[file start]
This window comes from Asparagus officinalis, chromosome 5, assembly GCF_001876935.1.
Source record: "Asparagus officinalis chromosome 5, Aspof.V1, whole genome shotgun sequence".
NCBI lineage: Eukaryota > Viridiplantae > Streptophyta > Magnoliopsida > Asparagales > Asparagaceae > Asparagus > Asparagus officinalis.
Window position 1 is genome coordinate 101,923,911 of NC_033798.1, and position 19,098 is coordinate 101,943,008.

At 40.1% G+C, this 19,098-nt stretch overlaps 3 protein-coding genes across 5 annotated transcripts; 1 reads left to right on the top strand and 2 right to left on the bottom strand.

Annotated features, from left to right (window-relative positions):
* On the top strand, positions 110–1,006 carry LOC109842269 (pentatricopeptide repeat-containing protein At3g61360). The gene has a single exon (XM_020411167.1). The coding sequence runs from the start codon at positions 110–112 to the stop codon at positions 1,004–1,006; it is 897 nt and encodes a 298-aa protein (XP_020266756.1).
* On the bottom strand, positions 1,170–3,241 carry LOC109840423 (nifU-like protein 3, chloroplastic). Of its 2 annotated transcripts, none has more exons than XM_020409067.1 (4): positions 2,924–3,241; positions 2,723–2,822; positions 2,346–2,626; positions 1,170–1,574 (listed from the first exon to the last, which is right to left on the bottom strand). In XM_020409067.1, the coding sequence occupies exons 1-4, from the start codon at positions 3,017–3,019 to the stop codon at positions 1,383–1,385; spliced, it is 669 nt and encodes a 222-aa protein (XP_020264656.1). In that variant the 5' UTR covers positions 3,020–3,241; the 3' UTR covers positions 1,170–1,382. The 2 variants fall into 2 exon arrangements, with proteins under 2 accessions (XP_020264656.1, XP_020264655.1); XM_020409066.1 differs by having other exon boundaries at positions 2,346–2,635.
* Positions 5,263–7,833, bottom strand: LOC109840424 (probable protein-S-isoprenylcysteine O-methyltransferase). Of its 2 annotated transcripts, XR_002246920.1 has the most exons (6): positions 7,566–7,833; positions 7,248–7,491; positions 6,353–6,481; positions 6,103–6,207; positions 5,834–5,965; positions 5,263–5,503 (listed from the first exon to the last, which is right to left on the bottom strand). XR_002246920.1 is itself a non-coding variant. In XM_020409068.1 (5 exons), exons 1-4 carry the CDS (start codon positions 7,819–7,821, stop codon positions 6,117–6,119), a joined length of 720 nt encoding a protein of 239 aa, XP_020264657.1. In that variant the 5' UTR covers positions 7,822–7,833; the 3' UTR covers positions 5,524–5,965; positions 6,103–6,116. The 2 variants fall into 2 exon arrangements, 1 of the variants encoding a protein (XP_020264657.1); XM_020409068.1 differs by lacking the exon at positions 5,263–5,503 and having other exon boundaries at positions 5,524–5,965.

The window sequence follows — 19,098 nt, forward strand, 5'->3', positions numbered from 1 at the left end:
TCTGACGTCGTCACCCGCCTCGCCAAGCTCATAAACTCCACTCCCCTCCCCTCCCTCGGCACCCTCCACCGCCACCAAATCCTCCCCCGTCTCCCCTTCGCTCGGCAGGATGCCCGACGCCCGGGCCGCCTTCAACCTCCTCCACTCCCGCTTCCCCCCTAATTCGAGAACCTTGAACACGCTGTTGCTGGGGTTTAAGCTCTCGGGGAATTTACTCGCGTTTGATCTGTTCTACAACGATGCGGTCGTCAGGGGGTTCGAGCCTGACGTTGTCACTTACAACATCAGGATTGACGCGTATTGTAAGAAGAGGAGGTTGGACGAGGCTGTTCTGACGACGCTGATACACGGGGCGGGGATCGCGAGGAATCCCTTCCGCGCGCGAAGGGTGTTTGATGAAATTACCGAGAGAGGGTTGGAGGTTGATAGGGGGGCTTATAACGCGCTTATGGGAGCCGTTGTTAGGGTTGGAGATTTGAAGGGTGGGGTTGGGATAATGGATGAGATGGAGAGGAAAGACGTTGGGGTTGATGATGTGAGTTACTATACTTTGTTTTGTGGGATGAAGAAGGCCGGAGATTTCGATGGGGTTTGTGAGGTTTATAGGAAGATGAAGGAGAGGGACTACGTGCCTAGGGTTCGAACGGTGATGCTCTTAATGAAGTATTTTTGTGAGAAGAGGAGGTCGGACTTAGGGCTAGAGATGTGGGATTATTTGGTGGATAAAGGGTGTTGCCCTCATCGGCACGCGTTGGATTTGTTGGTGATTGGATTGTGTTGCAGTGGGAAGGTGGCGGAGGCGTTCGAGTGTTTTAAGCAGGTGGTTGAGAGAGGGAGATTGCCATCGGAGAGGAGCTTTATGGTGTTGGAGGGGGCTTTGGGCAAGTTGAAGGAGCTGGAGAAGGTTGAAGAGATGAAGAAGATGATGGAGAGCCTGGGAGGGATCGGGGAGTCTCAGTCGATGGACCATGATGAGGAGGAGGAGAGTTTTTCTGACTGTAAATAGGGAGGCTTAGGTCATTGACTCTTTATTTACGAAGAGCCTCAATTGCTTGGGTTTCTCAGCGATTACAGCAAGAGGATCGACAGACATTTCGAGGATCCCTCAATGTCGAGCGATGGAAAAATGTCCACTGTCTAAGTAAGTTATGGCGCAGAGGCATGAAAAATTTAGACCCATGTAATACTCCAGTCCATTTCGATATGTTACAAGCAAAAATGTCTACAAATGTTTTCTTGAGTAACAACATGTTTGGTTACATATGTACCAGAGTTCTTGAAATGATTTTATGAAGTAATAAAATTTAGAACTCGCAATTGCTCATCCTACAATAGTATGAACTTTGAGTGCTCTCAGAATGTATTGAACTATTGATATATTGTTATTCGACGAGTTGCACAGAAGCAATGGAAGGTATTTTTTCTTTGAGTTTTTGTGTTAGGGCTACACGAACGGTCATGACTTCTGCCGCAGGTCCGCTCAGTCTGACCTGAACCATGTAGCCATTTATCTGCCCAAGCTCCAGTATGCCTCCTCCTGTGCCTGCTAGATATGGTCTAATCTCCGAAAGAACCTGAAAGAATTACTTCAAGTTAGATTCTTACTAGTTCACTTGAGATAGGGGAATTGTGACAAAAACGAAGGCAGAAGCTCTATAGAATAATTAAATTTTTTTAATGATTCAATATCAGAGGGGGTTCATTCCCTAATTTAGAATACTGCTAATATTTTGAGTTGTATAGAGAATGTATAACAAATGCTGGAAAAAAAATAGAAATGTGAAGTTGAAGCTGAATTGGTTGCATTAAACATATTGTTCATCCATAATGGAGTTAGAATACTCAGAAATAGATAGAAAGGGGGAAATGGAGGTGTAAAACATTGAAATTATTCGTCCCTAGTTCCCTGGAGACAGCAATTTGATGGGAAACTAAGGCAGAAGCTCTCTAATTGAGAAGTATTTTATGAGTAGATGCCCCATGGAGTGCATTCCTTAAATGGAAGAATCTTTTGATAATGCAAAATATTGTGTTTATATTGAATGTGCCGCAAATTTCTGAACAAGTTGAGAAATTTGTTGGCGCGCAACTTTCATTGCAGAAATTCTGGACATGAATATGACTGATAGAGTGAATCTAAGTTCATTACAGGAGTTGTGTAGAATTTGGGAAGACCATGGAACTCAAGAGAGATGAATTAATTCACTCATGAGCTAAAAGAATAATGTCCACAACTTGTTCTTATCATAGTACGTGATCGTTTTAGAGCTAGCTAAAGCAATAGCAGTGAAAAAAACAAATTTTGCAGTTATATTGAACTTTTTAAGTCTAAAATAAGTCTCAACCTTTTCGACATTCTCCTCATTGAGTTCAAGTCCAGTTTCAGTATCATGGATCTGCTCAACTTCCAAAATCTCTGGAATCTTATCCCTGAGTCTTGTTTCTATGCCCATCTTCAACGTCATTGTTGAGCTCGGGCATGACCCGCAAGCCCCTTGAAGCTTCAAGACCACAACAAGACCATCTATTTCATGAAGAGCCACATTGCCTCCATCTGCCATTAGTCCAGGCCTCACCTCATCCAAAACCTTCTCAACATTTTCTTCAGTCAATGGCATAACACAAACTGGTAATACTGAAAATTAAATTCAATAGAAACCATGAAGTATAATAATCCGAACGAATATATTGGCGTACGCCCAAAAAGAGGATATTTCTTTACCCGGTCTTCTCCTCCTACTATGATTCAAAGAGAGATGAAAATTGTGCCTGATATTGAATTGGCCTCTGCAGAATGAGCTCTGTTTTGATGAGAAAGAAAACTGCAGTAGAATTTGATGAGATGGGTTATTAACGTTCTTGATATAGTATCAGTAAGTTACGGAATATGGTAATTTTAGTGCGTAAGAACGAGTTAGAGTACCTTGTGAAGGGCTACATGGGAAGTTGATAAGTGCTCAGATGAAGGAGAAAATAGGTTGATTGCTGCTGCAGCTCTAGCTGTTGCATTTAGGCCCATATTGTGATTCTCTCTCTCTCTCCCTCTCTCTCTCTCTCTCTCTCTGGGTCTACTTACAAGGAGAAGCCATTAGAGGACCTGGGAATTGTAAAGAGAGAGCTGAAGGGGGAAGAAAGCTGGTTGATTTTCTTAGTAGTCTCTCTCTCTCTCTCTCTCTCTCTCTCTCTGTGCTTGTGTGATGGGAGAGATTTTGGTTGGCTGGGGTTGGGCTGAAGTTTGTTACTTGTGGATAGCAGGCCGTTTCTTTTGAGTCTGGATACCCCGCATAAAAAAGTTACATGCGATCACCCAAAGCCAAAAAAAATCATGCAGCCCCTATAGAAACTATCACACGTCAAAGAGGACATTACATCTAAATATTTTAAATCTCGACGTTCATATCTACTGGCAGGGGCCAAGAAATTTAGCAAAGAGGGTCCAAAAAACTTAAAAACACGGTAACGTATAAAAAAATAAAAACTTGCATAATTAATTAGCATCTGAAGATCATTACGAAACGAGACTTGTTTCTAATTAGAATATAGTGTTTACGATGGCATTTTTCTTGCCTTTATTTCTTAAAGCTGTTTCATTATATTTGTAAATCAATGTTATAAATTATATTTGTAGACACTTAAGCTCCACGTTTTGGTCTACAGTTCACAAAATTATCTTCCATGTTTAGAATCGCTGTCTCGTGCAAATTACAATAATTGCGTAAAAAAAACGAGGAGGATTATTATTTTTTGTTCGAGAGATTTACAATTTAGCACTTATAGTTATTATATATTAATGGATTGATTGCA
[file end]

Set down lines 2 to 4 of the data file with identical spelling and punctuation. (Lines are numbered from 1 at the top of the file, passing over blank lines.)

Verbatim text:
Source record: "Asparagus officinalis chromosome 5, Aspof.V1, whole genome shotgun sequence".
NCBI lineage: Eukaryota > Viridiplantae > Streptophyta > Magnoliopsida > Asparagales > Asparagaceae > Asparagus > Asparagus officinalis.
Window position 1 is genome coordinate 101,923,911 of NC_033798.1, and position 19,098 is coordinate 101,943,008.